When I was first married, back in 1971, we had an antique car—a 46 Plymouth coupe—fat fenders, steel construction, a monster beautiful in its heavy metal sleekness. At the time, I was in school at Appalachian State in Boone, NC. We lived just off campus, where it was closer to walk to class than to climb up to the parking lot, drive to another parking lot, and then walk to class.
The Plymouth had a manual transmission, three on the column. Automatic transmissions were not standard, maybe not even available in ’47. I learned to shift gears driving that car, but without a wise teacher—another story for another day. When I taught my daughter to drive stick, she went up and down the driveway, since the hard part of changing gears is starting and stopping. I learned on the Blue Ridge Parkway, pulling into and out of overlooks
Learning to use the brake pedal, the gas pedal and the clutch pedal at the same time with only two feet, such as at the stoplight on the crest of the hill in front of the apartment building, was a real challenge for me, as it is for all new drivers of straight-drive cars. I stalled the car a lot at first, and was always mortified. I was not a confident driver in the best of circumstances, and chose not to drive if I had any other option.
The car had quirks, one of which was that the head gasket, the piece that seals the top of the motor from the bottom, leaked air, which made it lose power driving uphill, and I would have to downshift into second to climb the hill. I lived in the mountains, so I got pretty good at downshifting.
Another quirk was that the windshield wipers operated on some kind of vacuum, which meant I had to let off the gas for a moment every so often, so that the windshield wipers would work. I remember riding down the mountain in the fall, when the rain sliding down the windows made the leaves look like they were melting.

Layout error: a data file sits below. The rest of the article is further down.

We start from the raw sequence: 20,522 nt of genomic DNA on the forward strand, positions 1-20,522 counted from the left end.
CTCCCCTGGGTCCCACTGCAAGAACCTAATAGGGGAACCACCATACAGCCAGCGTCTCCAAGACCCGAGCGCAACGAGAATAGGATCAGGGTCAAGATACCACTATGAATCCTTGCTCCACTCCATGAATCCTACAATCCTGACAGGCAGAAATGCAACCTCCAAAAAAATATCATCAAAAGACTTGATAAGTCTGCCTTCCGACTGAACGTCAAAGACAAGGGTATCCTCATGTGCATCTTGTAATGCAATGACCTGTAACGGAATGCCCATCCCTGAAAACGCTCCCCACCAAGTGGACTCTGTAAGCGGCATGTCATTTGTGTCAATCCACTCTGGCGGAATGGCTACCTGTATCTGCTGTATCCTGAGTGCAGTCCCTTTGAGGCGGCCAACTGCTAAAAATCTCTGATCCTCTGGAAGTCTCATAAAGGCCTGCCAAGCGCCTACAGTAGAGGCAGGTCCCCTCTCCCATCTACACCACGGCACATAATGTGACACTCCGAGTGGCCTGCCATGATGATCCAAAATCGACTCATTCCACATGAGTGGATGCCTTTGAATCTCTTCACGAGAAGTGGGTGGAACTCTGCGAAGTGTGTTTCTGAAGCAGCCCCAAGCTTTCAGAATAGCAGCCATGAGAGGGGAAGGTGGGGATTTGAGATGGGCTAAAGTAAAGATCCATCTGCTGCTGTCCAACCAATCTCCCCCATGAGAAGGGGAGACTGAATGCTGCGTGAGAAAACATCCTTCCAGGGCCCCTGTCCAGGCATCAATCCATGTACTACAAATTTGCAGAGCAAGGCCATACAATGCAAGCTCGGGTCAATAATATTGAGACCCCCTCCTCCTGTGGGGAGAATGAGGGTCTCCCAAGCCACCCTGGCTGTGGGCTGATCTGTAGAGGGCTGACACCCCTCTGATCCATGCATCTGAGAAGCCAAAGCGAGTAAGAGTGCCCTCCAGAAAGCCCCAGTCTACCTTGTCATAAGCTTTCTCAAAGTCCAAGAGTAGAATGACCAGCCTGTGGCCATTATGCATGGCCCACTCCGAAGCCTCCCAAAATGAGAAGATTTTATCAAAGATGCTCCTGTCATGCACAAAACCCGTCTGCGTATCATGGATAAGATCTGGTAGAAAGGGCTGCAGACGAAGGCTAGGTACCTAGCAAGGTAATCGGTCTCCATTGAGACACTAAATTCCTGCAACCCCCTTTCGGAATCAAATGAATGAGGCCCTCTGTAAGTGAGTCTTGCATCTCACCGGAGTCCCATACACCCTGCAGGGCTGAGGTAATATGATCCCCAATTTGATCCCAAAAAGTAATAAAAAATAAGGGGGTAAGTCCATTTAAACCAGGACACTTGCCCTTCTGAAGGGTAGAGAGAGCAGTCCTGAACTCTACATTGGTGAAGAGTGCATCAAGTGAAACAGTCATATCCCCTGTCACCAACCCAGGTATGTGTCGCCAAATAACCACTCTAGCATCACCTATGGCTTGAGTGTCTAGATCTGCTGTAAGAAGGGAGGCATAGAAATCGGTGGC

Being students with only workstudy jobs, learning to work around the car’s quirks was cheaper than getting the car fixed. Getting the head machined and replacing the gasket was about the same price as a quarter’s tuition.
That car’s adventure happened while we were moving back to our apartment during our senior year. The car was loaded to the headliner. I can’t imagine what all we were bringing back to a two-room furnished apartment—maybe 500 square feet of space—but the car was packed, followed by more stuff in my uncle’s car. It was a good thing he came along, because as we got through Hickory, NC, the driveshaft came loose from the rear end of the car and fell out.
The car stopped, of course, as there was no physical connection between the transmission and the rear axle, just rolling enough to get off the two-lane highway.
The funny part was that we were in front of a NAPA parts dealer. My uncle went in to the store, bought the four bolts we needed, crawled under the car, and reattached the drive shaft. This car was so high off the ground that an adult human could easily get under it.
Old cars were much simpler then, mechanical instead of computerized. We drove into town, got a mechanic to check the driveshaft for damage, and then drove on into Boone. We had no explanation as to how the bolts could have come loose, but we were lucky that they chose a convenient spot.
I learned later that the emergency brake literally clamped against the driveshaft to keep the car from moving—maybe that had something to do with it.
What I learned was that things could be fixed. I didn’t have to do the fixing, but we didn’t have to call AAA either—good thing. This was twenty years before cellphones, and we didn’t have that kind of insurance anyway. But this incident lead to another one later on that taught me about the zen of automotive maintenance.
I also learned that I could drive competently, if not confidently, even with vehicle issues, which come with lack of maintenance, as you’ll see in the next post.
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